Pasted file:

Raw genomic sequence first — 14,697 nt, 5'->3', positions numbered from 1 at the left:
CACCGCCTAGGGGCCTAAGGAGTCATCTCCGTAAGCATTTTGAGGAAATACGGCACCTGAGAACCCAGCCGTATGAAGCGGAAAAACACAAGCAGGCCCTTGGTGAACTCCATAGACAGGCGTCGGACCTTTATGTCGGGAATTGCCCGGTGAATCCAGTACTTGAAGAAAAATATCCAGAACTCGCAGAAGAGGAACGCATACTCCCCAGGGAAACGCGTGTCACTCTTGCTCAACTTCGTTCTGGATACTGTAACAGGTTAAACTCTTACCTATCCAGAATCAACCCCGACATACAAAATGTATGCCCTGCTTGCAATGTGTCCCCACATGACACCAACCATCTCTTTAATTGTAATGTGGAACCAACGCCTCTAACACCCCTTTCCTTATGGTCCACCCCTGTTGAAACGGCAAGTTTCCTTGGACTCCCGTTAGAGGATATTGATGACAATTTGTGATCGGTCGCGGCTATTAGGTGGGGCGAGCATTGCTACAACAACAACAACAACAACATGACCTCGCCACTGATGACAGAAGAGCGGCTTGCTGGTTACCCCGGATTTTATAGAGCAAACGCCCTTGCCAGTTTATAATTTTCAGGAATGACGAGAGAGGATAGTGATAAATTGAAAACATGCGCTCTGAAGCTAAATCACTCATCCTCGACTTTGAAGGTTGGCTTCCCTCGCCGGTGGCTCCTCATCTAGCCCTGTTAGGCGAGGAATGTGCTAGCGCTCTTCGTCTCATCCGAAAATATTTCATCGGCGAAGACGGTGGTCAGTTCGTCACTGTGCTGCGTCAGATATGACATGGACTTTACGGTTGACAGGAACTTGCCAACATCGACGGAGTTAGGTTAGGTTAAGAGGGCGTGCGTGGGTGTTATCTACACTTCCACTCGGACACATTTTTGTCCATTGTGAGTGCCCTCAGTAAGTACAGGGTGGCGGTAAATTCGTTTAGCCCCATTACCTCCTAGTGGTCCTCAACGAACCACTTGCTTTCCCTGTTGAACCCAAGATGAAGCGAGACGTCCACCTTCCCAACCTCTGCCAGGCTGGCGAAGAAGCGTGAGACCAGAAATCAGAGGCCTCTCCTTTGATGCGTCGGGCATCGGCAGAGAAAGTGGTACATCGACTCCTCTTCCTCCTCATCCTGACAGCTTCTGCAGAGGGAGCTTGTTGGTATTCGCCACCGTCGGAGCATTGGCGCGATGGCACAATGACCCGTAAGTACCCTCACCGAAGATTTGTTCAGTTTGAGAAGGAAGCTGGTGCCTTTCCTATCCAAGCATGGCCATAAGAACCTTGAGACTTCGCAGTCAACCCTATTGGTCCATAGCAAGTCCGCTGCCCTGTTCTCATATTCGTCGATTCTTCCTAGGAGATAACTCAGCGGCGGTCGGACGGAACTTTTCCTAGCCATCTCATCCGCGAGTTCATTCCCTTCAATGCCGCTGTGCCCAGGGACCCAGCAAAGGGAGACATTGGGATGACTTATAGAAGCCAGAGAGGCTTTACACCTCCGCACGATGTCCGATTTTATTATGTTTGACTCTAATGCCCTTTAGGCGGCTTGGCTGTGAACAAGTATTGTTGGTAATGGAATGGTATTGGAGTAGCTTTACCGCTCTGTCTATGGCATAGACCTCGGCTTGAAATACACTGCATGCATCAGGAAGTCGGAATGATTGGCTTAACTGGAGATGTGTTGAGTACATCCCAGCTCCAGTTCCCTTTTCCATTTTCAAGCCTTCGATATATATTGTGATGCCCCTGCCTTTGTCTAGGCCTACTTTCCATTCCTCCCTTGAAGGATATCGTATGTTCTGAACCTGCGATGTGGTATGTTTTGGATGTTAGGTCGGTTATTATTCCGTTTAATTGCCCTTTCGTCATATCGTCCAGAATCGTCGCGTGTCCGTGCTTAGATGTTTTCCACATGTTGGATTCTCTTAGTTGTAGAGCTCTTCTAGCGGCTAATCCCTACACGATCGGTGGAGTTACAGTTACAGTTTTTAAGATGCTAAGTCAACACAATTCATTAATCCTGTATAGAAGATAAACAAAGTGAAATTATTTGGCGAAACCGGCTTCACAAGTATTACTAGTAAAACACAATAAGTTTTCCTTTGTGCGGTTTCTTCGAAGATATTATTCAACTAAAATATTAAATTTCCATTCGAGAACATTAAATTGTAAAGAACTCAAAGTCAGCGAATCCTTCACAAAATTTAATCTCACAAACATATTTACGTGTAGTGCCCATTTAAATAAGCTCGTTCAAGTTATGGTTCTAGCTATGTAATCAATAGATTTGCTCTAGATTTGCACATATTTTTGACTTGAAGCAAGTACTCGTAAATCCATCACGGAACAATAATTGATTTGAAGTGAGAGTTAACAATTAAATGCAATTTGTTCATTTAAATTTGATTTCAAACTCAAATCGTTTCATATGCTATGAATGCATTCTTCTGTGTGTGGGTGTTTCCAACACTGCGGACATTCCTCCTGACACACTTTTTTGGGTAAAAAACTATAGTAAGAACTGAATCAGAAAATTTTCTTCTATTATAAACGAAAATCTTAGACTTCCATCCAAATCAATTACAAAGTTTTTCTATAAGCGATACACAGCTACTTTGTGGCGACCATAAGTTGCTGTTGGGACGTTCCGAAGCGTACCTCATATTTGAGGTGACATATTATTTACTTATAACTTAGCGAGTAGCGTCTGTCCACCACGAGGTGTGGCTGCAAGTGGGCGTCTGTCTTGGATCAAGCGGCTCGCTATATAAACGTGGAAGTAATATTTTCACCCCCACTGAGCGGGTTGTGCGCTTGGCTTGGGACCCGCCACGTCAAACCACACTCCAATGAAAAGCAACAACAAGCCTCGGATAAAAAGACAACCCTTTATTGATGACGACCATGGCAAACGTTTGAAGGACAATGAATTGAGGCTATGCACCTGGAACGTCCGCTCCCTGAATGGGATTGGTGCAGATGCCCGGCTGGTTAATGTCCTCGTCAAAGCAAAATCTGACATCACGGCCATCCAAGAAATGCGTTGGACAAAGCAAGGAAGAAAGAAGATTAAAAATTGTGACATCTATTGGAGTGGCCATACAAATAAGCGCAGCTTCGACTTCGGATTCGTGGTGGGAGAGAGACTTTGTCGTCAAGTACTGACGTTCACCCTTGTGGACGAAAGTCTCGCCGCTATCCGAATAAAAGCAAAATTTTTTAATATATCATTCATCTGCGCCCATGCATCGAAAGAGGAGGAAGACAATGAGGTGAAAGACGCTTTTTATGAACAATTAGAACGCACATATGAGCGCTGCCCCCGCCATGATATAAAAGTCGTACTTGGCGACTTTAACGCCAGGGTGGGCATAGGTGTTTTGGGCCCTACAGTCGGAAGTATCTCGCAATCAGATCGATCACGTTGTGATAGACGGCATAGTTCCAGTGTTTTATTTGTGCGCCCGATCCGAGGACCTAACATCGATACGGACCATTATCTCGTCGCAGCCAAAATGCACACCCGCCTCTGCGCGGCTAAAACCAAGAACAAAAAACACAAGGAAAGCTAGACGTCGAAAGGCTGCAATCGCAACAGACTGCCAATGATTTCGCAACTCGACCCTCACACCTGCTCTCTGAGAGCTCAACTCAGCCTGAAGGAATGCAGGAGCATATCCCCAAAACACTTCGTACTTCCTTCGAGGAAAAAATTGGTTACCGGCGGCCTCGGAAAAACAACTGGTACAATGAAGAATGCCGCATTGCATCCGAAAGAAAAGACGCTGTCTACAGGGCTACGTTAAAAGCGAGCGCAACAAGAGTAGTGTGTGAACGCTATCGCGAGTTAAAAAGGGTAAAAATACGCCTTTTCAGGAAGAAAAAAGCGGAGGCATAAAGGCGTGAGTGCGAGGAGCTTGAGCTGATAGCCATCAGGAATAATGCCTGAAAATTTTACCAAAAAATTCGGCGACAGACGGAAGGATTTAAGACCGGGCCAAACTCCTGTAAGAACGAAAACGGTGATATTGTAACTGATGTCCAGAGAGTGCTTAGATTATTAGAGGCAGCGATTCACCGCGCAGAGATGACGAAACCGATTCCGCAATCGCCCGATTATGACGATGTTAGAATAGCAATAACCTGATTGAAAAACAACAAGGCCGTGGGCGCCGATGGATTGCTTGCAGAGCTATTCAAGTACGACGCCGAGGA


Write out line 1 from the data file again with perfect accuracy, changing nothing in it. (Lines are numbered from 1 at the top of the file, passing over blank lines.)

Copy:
Raw genomic sequence first — 14,697 nt, 5'->3', positions numbered from 1 at the left: